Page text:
in , ,

Apple now supports unlisted apps in its store; Google adds confirmation before closing all tabs on Chrome mobile

Apple has now introduced a nifty feature that can help reduce and better organize the apps listed on its App Store. The store is home to millions of apps, and it could get overwhelming trying to sort through them.

The new feature is described in new documentation released by Apple and explains that developers can add apps but specify that they do not show up when people search in the store. However, people can access the apps only through a direct link. Anybody with the link can access and install the app.

There are several scenarios where this feature is useful. For instance, a developer might feel the app is not suited for public use, like company-specific apps, events, industry, etc. Apple also suggests research studies will benefit from this new feature.

Apple will have to grant requests to be unlisted, and the app won’t show up in categories, recommendations, charts, search results, or other listings.

This feature, however, does not replace the existing TestFight process because Apple will not accept pre-release apps.

New and existing apps can apply to be granted unlisted status. For existing apps, new versions of the app will be hidden, but the URL will remain unchanged.

Overall, unlisted apps make it easier to distribute apps not meant for the public. It can also reduce the clutter in the store as the number of apps users will see in the store will reduce.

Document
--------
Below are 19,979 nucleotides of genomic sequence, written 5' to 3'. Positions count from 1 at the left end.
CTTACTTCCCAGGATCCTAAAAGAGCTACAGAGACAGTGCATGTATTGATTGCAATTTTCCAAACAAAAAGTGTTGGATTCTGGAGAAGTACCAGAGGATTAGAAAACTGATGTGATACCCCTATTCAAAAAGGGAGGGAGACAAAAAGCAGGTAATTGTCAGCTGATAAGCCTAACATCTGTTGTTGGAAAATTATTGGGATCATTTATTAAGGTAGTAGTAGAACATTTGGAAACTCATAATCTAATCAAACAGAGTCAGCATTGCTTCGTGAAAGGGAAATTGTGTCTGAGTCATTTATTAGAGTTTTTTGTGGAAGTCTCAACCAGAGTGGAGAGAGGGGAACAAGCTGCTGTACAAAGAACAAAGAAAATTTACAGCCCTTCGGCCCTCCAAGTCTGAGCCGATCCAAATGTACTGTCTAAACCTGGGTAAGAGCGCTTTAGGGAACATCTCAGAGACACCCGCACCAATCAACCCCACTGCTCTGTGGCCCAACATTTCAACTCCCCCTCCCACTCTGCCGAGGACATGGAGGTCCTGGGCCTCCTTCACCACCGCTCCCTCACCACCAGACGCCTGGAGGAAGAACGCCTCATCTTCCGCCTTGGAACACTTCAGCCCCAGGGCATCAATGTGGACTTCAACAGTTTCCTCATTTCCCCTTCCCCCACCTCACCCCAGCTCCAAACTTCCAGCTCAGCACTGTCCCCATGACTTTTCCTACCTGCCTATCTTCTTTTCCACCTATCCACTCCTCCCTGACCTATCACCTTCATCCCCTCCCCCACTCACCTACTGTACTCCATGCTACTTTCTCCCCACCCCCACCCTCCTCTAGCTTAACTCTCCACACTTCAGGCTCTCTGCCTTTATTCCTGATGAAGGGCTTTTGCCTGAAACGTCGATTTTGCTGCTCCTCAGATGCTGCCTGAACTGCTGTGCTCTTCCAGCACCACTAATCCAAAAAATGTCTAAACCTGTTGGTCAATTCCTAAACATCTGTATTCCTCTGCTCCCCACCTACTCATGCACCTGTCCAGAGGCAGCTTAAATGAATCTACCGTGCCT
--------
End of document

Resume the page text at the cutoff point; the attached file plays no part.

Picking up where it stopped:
Apple’s documentation is partially reproduced here:

Release your apps that aren’t suited for public distribution as unlisted on the App Store, discoverable only with a direct link. Unlisted apps don’t appear in any App Store categories, recommendations, charts, search results, or other listings. They can also be accessed through Apple Business Manager and Apple School Manager. Apps for specific organizations, special events, research studies, or apps used as employee resources or sales tools are good candidates for unlisted distribution.

Distribute your app to:

  • Limited audiences (such as part-time employees, franchisees, partners, business affiliates, higher-education students, or conference attendees) through a standard link that’s usable on the App Store and Apple School Manager or Apple Business Manager.
  • Employee-owned devices that aren’t eligible to be managed through Apple School Manager or Apple Business Manager.
  • All regions that are supported by the App Store.

Meanwhile, Google has added a new feature to its mobile Chrome browser that will help you avoid accidentally closing all your opened tabs. The feature might appear small, but it is one that will improve the user experience, especially with more people browsing the internet on their phones. Many people had lost valuable URLs when they accidentally closed all tabs.

The feature is present in the Canary channel version of Chrome 100 for Android. You will get a modal dialog that prompts you to confirm whether you want to close all tabs or not.

This feature is important on the mobile browser because the option to close all tabs is easier to tap accidentally, unlike on the desktop version of Chrome.

Remember that Canary builds are for testing purposes and may be unstable. So you might want to wait until Google releases it as part of an update to the browser.

Written by HackerVibes

Qubit Finance loses $80 million worth of crypto to hackers

Hacker helps to recover crypto worth $2 million from wallet with forgotten password